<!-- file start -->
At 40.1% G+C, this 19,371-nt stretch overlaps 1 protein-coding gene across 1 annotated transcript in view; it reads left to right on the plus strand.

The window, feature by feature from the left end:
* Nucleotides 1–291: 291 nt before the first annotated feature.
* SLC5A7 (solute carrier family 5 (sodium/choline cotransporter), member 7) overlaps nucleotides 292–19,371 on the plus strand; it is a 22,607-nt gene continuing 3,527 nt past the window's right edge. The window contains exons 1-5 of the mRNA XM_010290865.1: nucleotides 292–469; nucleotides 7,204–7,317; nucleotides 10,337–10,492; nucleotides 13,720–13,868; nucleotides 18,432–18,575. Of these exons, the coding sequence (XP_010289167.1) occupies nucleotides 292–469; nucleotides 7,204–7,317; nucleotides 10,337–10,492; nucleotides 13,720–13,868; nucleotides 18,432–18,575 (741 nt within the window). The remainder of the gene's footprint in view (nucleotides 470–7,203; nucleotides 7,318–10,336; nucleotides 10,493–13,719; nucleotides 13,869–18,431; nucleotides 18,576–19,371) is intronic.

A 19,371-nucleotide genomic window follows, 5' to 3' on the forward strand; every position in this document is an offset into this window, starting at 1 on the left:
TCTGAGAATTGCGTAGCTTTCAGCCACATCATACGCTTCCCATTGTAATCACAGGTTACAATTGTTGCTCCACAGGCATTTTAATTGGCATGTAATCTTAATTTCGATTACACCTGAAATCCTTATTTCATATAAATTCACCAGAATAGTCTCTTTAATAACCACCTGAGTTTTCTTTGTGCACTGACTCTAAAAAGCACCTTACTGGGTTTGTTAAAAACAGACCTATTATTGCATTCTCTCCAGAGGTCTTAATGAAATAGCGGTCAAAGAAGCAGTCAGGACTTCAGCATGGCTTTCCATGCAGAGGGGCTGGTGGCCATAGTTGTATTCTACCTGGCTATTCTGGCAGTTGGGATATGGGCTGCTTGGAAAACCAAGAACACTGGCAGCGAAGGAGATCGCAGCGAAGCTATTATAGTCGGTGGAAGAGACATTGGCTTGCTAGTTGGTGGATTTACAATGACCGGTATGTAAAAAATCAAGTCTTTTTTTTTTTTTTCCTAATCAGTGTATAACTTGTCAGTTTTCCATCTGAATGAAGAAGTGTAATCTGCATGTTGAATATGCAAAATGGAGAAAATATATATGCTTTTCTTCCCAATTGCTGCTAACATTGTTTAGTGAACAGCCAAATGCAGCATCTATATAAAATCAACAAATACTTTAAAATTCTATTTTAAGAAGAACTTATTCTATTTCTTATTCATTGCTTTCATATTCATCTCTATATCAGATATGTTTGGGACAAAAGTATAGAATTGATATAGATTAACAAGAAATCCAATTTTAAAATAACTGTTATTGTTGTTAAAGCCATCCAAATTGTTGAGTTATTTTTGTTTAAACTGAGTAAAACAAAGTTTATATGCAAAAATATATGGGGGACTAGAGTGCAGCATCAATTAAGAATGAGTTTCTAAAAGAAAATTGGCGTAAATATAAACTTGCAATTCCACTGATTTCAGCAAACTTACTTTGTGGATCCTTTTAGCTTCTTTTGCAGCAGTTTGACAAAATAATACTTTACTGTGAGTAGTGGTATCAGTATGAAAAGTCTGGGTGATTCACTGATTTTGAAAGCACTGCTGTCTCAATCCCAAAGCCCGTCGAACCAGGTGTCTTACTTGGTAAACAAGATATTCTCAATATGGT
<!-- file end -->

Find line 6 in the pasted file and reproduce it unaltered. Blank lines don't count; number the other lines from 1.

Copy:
TCTGAGAATTGCGTAGCTTTCAGCCACATCATACGCTTCCCATTGTAATCACAGGTTACAATTGTTGCTCCACAGGCATTTTAATTGGCATGTAATCTTAATTTCGATTACACCTGAAATCCTTATTTCATATAAATTCACCAGAATAGTCTCTTTAATAACCACCTGAGTTTTCTTTGTGCACTGACTCTAAAAAGCACCTTACTGGGTTTGTTAAAAACAGACCTATTATTGCATTCTCTCCAGAGGTCTTAATGAAATAGCGGTCAAAGAAGCAGTCAGGACTTCAGCATGGCTTTCCATGCAGAGGGGCTGGTGGCCATAGTTGTATTCTACCTGGCTATTCTGGCAGTTGGGATATGGGCTGCTTGGAAAACCAAGAACACTGGCAGCGAAGGAGATCGCAGCGAAGCTATTATAGTCGGTGGAAGAGACATTGGCTTGCTAGTTGGTGGATTTACAATGACCGGTATGTAAAAAATCAAGTCTTTTTTTTTTTTTTCCTAATCAGTGTATAACTTGTCAGTTTTCCATCTGAATGAAGAAGTGTAATCTGCATGTTGAATATGCAAAATGGAGAAAATATATATGCTTTTCTTCCCAATTGCTGCTAACATTGTTTAGTGAACAGCCAAATGCAGCATCTATATAAAATCAACAAATACTTTAAAATTCTATTTTAAGAAGAACTTATTCTATTTCTTATTCATTGCTTTCATATTCATCTCTATATCAGATATGTTTGGGACAAAAGTATAGAATTGATATAGATTAACAAGAAATCCAATTTTAAAATAACTGTTATTGTTGTTAAAGCCATCCAAATTGTTGAGTTATTTTTGTTTAAACTGAGTAAAACAAAGTTTATATGCAAAAATATATGGGGGACTAGAGTGCAGCATCAATTAAGAATGAGTTTCTAAAAGAAAATTGGCGTAAATATAAACTTGCAATTCCACTGATTTCAGCAAACTTACTTTGTGGATCCTTTTAGCTTCTTTTGCAGCAGTTTGACAAAATAATACTTTACTGTGAGTAGTGGTATCAGTATGAAAAGTCTGGGTGATTCACTGATTTTGAAAGCACTGCTGTCTCAATCCCAAAGCCCGTCGAACCAGGTGTCTTACTTGGTAAACAAGATATTCTCAATATGGT